Codeintro

Chapter 10 - Let’s write some Code #

Starting Minimal #

Code is mostly math #

Here’s the thing: Code is mostly math. If you’re anything like me, you probably just went ugggggghhhhhhh.

And I get it. But it’s not that bad for two reasons:

  1. The math isn’t like what you’re used to.
  2. The math is actually doing something. You’re not just getting a number to solve a problem, you’re making a tool that can solve many problems or watching the math cause something to happen on screen.

On point 1., it’s usually because code has lots of flow control and logic that you’re probably not used to seeing in math.

Things like

fake code for beginners:

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if x is equal to y:
	set x to x-1
else:
	set x to y

or

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while Alice and Bob are Connected:
    exchangeMessages(Alice,Bob)

slightly less fake code for people that have seen this before:

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if x == y:
	x = x-1
else:
	x = y

or

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while Alice.isConnectedTo(Bob):
    Alice.Message(Bob, "Hello")

But, what about point 2.? Take a look at this:

This is tixy.land – Click on the moving dots to advanced though a lil' tutorial and some examples

Here in tixy land, you can try out some code. I don’t want to lead you to anything. Just, type something. See what happens.

Even if you don’t understand all the math or what the symbols mean I’m sure you can get a rough idea of what’s going on.

To give a quick run down of some operations you might want to use:

[TODO]

You can usually make something cool by just entering a bunch of trig and making complex functions you don’t truely understand. You’re learning, that’s fine, no shame. Here, for example, is one I made by wandering around trig functions asin((t/9*(i/32*sin(t/4))*y)%5)

https://hexy.now.sh is inspired by tixy but has some extra interesting features, if you’re having fun with tixy.land it’s worth checking out.

https://doersino.github.io/tixyz/ is the same as tixy, but add’s a 3rd dimension

Python #

Py Logo

[TODO] Why start with python

The building blocks of programming #

All programming is just chaining logic, for example using treatments like “if a is b, then make c hold the value of a-3” followed by “if c is negative then say hello”

Well, that’s actually an easy program

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a = 1
b = 1
c = 1

if a == b:    # Why are there two equal signs here?
    c = a-3

if c < 0:
    print('hello')

you should notice a few weird things here though, namely, on line 5 we used two equal signs to check equality. This is the case in most programming languages because a single equal sign, like is used on the first two lines, is used for assignment that is assigning the value of a to 1 and b to 1 or as on line 6 assigning the value of ( a - 3 ) to c, because we’ve already used a single equal sign for assignment, two equal signs is used for checking that two things are actual equal. That is, one equal sign sets things to be equal, two checks that they are equal.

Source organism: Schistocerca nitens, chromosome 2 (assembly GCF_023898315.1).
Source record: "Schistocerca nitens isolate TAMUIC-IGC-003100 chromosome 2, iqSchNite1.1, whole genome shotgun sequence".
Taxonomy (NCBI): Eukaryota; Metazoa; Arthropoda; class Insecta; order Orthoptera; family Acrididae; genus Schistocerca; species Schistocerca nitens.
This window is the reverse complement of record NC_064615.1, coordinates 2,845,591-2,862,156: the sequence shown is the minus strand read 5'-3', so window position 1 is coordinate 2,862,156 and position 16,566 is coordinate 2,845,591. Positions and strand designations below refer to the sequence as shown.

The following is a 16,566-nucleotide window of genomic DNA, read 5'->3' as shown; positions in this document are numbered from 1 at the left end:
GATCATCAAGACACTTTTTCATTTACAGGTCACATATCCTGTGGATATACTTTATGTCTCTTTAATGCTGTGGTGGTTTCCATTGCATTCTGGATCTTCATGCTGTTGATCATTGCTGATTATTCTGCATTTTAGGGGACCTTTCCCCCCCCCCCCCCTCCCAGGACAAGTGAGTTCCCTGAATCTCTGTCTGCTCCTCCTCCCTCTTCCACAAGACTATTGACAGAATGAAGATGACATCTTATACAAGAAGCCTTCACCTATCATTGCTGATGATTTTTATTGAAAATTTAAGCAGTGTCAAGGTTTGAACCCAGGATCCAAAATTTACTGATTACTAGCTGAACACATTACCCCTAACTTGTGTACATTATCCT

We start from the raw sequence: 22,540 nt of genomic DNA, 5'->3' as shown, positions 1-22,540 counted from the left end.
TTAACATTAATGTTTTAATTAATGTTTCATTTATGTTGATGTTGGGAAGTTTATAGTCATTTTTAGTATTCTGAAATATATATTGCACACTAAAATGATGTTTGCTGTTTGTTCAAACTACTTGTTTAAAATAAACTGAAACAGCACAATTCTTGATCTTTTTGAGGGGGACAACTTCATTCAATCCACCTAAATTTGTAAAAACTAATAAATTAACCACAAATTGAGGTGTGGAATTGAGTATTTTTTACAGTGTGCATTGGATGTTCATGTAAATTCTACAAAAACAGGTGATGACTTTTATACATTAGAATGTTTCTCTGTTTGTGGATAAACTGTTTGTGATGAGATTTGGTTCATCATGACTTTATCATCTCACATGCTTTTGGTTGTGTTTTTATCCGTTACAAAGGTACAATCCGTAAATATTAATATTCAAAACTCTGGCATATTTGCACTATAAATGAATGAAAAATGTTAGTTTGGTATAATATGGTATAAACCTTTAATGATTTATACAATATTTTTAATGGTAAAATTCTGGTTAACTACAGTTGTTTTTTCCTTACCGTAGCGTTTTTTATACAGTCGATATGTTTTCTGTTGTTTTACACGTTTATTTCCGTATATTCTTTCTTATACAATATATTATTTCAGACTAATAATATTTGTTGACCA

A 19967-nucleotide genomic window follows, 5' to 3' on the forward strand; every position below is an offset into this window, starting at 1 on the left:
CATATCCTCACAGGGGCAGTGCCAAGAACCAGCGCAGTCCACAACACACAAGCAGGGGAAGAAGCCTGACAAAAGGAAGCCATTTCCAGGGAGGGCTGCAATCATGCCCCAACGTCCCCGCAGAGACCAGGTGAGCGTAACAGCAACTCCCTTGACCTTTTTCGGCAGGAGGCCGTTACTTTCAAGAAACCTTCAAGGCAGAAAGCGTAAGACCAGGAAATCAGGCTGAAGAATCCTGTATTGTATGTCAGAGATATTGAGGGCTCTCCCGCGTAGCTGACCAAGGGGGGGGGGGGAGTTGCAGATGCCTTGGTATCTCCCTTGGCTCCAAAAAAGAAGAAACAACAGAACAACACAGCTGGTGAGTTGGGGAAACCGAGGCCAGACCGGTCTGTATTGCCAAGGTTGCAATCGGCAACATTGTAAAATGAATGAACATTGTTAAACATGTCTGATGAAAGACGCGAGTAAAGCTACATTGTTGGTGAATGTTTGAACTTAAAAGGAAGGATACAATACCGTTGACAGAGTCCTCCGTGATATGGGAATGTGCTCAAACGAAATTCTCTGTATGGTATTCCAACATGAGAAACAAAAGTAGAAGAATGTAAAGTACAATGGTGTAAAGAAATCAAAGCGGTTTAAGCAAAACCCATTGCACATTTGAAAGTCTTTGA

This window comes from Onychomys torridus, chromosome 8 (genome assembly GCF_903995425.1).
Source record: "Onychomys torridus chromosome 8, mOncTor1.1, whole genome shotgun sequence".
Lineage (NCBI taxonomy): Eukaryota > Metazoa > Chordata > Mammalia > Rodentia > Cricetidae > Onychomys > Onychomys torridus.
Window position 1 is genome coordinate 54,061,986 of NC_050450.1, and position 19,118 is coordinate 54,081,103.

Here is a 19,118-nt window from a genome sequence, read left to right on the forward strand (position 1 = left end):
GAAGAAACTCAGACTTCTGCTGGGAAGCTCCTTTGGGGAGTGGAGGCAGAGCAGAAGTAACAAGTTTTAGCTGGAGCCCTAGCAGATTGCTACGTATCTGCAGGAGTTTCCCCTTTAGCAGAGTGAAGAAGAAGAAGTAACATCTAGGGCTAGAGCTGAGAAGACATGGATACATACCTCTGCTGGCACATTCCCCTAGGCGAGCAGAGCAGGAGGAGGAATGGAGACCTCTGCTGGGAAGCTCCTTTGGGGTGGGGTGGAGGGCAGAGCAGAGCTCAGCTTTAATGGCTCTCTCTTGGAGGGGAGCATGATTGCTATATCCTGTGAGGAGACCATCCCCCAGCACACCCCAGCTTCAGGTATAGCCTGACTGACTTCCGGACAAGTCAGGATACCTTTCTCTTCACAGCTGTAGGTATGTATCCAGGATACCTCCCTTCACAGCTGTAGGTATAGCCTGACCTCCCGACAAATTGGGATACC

If you follow the logic here, a and b are both 1, so line 5 checks that to be true, so line 6 does happen. Now ‘c’ which previously held the value ‘1’ is now equal to ‘a-3’, where ‘a’ is ‘1’, so ‘c’ becomes ‘-2’. on line 8 we check if ‘c’ is less than ‘0’, and because it is we print the word ‘hello’. Here, you’ll notice ‘hello’ is in quotes. This is because if it were not, that is if it were print(hello) it would try to print the value of the variable ‘hello’ which since hello isn’t defined, wouldn’t work. Let’s try this in the Python interpreter. You can find install instructions for your operating system here: https://www.python.org/downloads/. If you’re on Linux simply type python into the terminal.

With the Python interpreter open try without quotes:

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>>>print(hello)
Traceback (most recent call last):
  File "<stdin>", line 1, in <module>
NameError: name 'hello' is not defined

As you can see Python failed to print hello because the variable was not defined. Now lets try assigning a value to the hello variable before printing:

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>>> hello = "Hello World!"
>>> print(hello)
Hello World!

Anything you write to the interpreter can also be added to a file and ran that way. Try saving the examples above to a file called test.py, opening a terminal and running it with python test.py.

Conditions using if, elif and else #

You often want code only to be executed, if a certain condition is met. For example, take a look at the following code:

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a = 13
b = 27
if a > b:
    print("a is bigger")
else:
    print("b is bigger")

Using the if statement, connected with a logical condition, you can control the program flow. In this case, a is smaller than b, so python will skip the code inside of the if case and only execute what is within the else part.

You can also combine multiple if cases like this:

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a = 3
if a < 0:
    print("a is negative")
elif a == 0:
    print("a is zero")
else:
    print("a is positive")